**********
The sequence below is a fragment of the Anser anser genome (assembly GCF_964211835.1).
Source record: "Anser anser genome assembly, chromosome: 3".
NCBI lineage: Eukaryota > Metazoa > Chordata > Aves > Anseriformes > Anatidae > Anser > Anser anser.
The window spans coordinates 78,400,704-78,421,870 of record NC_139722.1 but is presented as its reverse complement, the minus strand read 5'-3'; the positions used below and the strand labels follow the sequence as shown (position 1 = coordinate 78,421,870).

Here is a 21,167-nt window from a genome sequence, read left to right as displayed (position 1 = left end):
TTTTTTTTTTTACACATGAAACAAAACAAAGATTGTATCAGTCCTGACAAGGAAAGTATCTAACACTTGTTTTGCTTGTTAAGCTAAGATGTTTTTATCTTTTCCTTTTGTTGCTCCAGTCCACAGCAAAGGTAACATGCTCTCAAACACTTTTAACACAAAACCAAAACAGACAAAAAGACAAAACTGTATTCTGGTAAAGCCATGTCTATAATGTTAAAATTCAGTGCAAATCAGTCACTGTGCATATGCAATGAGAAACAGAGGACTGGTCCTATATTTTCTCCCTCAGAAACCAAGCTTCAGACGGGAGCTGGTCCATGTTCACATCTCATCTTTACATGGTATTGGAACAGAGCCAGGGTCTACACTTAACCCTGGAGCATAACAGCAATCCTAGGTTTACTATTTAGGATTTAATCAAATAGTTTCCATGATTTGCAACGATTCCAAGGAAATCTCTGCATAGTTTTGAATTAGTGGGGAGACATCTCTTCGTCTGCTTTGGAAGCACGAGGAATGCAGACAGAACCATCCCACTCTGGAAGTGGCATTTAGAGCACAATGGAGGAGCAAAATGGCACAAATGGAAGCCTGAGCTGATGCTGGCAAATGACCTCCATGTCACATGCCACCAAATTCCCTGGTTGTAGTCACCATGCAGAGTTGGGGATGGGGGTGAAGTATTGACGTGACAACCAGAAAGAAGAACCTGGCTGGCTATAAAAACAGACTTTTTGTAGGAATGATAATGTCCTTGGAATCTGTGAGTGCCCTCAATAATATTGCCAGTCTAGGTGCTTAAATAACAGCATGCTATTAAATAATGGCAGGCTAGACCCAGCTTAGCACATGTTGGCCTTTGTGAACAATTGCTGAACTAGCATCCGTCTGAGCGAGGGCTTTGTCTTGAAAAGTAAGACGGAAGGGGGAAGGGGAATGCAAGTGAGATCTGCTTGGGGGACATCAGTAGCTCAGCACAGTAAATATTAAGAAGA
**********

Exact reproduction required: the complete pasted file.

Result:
The sequence below is a fragment of the Anser anser genome (assembly GCF_964211835.1).
Source record: "Anser anser genome assembly, chromosome: 3".
NCBI lineage: Eukaryota > Metazoa > Chordata > Aves > Anseriformes > Anatidae > Anser > Anser anser.
The window spans coordinates 78,400,704-78,421,870 of record NC_139722.1 but is presented as its reverse complement, the minus strand read 5'-3'; the positions used below and the strand labels follow the sequence as shown (position 1 = coordinate 78,421,870).

Here is a 21,167-nt window from a genome sequence, read left to right as displayed (position 1 = left end):
TTTTTTTTTTTACACATGAAACAAAACAAAGATTGTATCAGTCCTGACAAGGAAAGTATCTAACACTTGTTTTGCTTGTTAAGCTAAGATGTTTTTATCTTTTCCTTTTGTTGCTCCAGTCCACAGCAAAGGTAACATGCTCTCAAACACTTTTAACACAAAACCAAAACAGACAAAAAGACAAAACTGTATTCTGGTAAAGCCATGTCTATAATGTTAAAATTCAGTGCAAATCAGTCACTGTGCATATGCAATGAGAAACAGAGGACTGGTCCTATATTTTCTCCCTCAGAAACCAAGCTTCAGACGGGAGCTGGTCCATGTTCACATCTCATCTTTACATGGTATTGGAACAGAGCCAGGGTCTACACTTAACCCTGGAGCATAACAGCAATCCTAGGTTTACTATTTAGGATTTAATCAAATAGTTTCCATGATTTGCAACGATTCCAAGGAAATCTCTGCATAGTTTTGAATTAGTGGGGAGACATCTCTTCGTCTGCTTTGGAAGCACGAGGAATGCAGACAGAACCATCCCACTCTGGAAGTGGCATTTAGAGCACAATGGAGGAGCAAAATGGCACAAATGGAAGCCTGAGCTGATGCTGGCAAATGACCTCCATGTCACATGCCACCAAATTCCCTGGTTGTAGTCACCATGCAGAGTTGGGGATGGGGGTGAAGTATTGACGTGACAACCAGAAAGAAGAACCTGGCTGGCTATAAAAACAGACTTTTTGTAGGAATGATAATGTCCTTGGAATCTGTGAGTGCCCTCAATAATATTGCCAGTCTAGGTGCTTAAATAACAGCATGCTATTAAATAATGGCAGGCTAGACCCAGCTTAGCACATGTTGGCCTTTGTGAACAATTGCTGAACTAGCATCCGTCTGAGCGAGGGCTTTGTCTTGAAAAGTAAGACGGAAGGGGGAAGGGGAATGCAAGTGAGATCTGCTTGGGGGACATCAGTAGCTCAGCACAGTAAATATTAAGAAGA